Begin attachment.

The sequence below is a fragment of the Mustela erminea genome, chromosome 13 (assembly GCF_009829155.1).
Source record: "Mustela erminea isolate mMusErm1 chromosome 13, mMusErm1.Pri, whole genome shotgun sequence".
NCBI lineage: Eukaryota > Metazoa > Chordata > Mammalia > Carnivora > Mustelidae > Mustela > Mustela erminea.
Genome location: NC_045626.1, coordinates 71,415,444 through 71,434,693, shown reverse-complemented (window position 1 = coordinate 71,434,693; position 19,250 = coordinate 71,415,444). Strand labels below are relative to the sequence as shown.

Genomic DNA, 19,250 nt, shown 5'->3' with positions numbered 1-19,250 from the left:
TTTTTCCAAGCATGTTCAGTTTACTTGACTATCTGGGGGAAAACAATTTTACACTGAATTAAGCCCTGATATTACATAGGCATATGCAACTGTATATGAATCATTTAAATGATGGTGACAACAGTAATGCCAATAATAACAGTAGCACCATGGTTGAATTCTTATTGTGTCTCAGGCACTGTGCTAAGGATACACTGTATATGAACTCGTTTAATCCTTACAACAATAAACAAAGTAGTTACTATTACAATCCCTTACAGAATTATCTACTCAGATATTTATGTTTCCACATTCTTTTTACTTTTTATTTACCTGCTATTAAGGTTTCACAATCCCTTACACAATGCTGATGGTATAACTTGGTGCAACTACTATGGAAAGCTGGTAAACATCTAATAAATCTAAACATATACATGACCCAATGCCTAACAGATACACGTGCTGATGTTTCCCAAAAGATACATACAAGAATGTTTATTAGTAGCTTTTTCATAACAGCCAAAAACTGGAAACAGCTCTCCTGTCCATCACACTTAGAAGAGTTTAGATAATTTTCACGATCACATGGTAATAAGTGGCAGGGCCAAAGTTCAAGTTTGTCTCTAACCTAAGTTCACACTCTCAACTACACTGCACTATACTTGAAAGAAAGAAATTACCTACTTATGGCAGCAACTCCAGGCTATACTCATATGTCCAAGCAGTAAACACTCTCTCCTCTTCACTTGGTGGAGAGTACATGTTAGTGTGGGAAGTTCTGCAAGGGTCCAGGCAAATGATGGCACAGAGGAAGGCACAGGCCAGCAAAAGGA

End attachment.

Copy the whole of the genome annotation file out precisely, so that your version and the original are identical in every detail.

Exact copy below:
The sequence below is a fragment of the Mustela erminea genome, chromosome 13 (assembly GCF_009829155.1).
Source record: "Mustela erminea isolate mMusErm1 chromosome 13, mMusErm1.Pri, whole genome shotgun sequence".
NCBI lineage: Eukaryota > Metazoa > Chordata > Mammalia > Carnivora > Mustelidae > Mustela > Mustela erminea.
Genome location: NC_045626.1, coordinates 71,415,444 through 71,434,693, shown reverse-complemented (window position 1 = coordinate 71,434,693; position 19,250 = coordinate 71,415,444). Strand labels below are relative to the sequence as shown.

Genomic DNA, 19,250 nt, shown 5'->3' with positions numbered 1-19,250 from the left:
TTTTTCCAAGCATGTTCAGTTTACTTGACTATCTGGGGGAAAACAATTTTACACTGAATTAAGCCCTGATATTACATAGGCATATGCAACTGTATATGAATCATTTAAATGATGGTGACAACAGTAATGCCAATAATAACAGTAGCACCATGGTTGAATTCTTATTGTGTCTCAGGCACTGTGCTAAGGATACACTGTATATGAACTCGTTTAATCCTTACAACAATAAACAAAGTAGTTACTATTACAATCCCTTACAGAATTATCTACTCAGATATTTATGTTTCCACATTCTTTTTACTTTTTATTTACCTGCTATTAAGGTTTCACAATCCCTTACACAATGCTGATGGTATAACTTGGTGCAACTACTATGGAAAGCTGGTAAACATCTAATAAATCTAAACATATACATGACCCAATGCCTAACAGATACACGTGCTGATGTTTCCCAAAAGATACATACAAGAATGTTTATTAGTAGCTTTTTCATAACAGCCAAAAACTGGAAACAGCTCTCCTGTCCATCACACTTAGAAGAGTTTAGATAATTTTCACGATCACATGGTAATAAGTGGCAGGGCCAAAGTTCAAGTTTGTCTCTAACCTAAGTTCACACTCTCAACTACACTGCACTATACTTGAAAGAAAGAAATTACCTACTTATGGCAGCAACTCCAGGCTATACTCATATGTCCAAGCAGTAAACACTCTCTCCTCTTCACTTGGTGGAGAGTACATGTTAGTGTGGGAAGTTCTGCAAGGGTCCAGGCAAATGATGGCACAGAGGAAGGCACAGGCCAGCAAAAGGA